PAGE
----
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  • Writer's pictureRobert Schuerger

What Is the Statute of Limitations for Dog Bite in Texas?

A very worrying statistic for Texas dog owners is that the state leads the nation when it comes to the number of fatal dog attacks each year.


The majority of these dog attacks involve pit bulls, which account for more than three-quarters of all fatalities.


This is why pit bulls are widely considered to be one of the most dangerous dogs in the U.S. However, a huge part of the blame is placed on Texas dog owners, which is why the law allows victims to seek compensation for their dog bite injuries.


To recover compensation after a dog attack, a personal injury lawsuit can be filed against the dog's owner.

The injured person will have to prove negligence so that the dog owner can accept civil liability and pay for the victim's medical expenses, lost wages, and other damages.


However, winning a dog bite claim is not always easy, even with the aid of strict liability laws and Texas's one-bite rule. Victims who suffer bodily injury because of dog bites often need the help of an experienced personal injury lawyer to win the case.


Schuerger Shunnarah Trial Attorneys has a panel of top-rated dog bite lawyers in Houston TX ready to make sure that negligent dog owners are held strictly liable for the injuries caused by their pets. Victims can call the law firm at +1 713-999-4150 and ask for a free consultation.


What Is a Dangerous Dog Under Texas Law?

What Is a Dangerous Dog Under Texas Law?


A dangerous dog is one that makes an unprovoked attack on a person while outside of its enclosed area.


The dog attack has to be aggressive enough for the victim to reasonably believe that the dog is going to harm them, or serious enough to cause bodily injury. This is according to the Texas Health and Safety Code Section 822.041.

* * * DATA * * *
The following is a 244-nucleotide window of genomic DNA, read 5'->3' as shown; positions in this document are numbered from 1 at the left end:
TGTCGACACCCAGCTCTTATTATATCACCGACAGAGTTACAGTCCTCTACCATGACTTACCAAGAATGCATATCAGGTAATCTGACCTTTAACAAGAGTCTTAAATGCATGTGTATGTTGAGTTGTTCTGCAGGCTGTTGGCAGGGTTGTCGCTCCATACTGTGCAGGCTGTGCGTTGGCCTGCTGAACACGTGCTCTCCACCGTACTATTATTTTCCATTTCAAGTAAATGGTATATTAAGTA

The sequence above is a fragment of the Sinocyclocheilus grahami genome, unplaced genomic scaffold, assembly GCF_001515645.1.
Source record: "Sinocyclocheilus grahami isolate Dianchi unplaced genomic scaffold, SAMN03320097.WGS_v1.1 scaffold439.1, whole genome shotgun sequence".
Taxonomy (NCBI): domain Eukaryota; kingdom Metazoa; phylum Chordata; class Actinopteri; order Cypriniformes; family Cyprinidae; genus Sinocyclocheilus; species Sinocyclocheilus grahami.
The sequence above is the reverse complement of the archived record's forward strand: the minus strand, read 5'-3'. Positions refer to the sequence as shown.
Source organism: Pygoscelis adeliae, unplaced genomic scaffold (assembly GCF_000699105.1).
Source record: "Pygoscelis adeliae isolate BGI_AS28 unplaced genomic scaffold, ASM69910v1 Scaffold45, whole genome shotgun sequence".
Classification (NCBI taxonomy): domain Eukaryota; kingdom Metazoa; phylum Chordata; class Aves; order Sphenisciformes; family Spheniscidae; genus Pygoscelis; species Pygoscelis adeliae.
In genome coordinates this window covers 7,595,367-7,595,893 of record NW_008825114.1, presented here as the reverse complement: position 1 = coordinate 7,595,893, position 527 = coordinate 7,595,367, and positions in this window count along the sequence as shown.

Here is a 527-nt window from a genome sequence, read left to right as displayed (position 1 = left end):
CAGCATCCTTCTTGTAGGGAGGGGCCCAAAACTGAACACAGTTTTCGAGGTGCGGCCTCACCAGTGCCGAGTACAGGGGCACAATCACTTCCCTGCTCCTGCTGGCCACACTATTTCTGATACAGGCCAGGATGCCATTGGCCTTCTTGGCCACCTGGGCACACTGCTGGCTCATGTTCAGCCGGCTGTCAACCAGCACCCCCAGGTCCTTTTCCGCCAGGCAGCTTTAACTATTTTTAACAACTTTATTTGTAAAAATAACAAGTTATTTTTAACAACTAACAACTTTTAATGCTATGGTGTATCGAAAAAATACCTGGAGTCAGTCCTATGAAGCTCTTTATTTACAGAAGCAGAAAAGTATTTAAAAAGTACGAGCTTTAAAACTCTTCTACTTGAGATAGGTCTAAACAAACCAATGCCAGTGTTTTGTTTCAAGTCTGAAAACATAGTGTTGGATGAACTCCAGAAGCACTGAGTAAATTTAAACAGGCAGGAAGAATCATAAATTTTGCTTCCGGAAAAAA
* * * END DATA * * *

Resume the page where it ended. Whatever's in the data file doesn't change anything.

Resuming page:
The top five dangerous dogs in Texas include the pit bull, American bulldog, Doberman Pinscher, Rottweiler, and Wolfdog.


However, it is important to note that in most cases, it is poor breeding and training that makes such dogs vicious or dangerous. On the other hand, with good training and a loving home, these so-called "dangerous dogs" are caring and affectionate to their family members.


Is the Dog Owner Liable for Injuries Caused by Their Pets?


A dog bite injury can be very serious, especially if inflicted by one of the dog breeds known to have strong bite forces, such as the American bulldog or Rottweiler.


As such, dog bite victims are at risk of suffering severe injuries that may require extensive (and expensive) medical treatment.


While Texas dog bite laws do not specifically hold the dog owner liable for the injuries caused by their pets, dog bite victims can sue for damages.


The following are two examples of cases where a Texas dog owner can be found liable for the dog bite injuries the victim has suffered:


Negligence of the Texas Dog Owner

Many Texas dog owners claim that they did not know that their dog was dangerous or likely to bite, but victims can still sue them for negligence nonetheless.


Texas dog bite laws define negligence as a dog attack that injures the victim and happens due to the dog owner's irresponsibility.


Common examples of negligence are dog owners who let their dogs off the leash in public or allow the dog to leave its enclosed area resulting in a dog bite injury. Many may ask the question Can you sue for a dog bite in Texas?


Texas One-bite Rule

If a dog owner knew (or should have known) that their pet was a dangerous dog that was likely to bite, they can be held strictly liable for a dog bite injury under Texas's one-bite rule.


Texas dog bite laws go on to say that as long as the dog owner knows about their pet's violent or aggressive behavior, they will be held liable for any dog bites it inflicts. This includes dog bites that occur even after the owner does all they can to prevent the attack and protect the victim.


What Is the Statute of Limitations for Dog Bite Claims in Texas?


Victims who have suffered dog bite injuries can seek compensation by filing personal injury lawsuits.

However, they are only entitled to damages from the dog owner if they file within the two-year statute of limitations set by the state of Texas.


This means that victims have two years from the date on which the dog bite injury occurred to file the required papers with the relevant Texas court.


Exceptions to the Two-year Statute of Limitations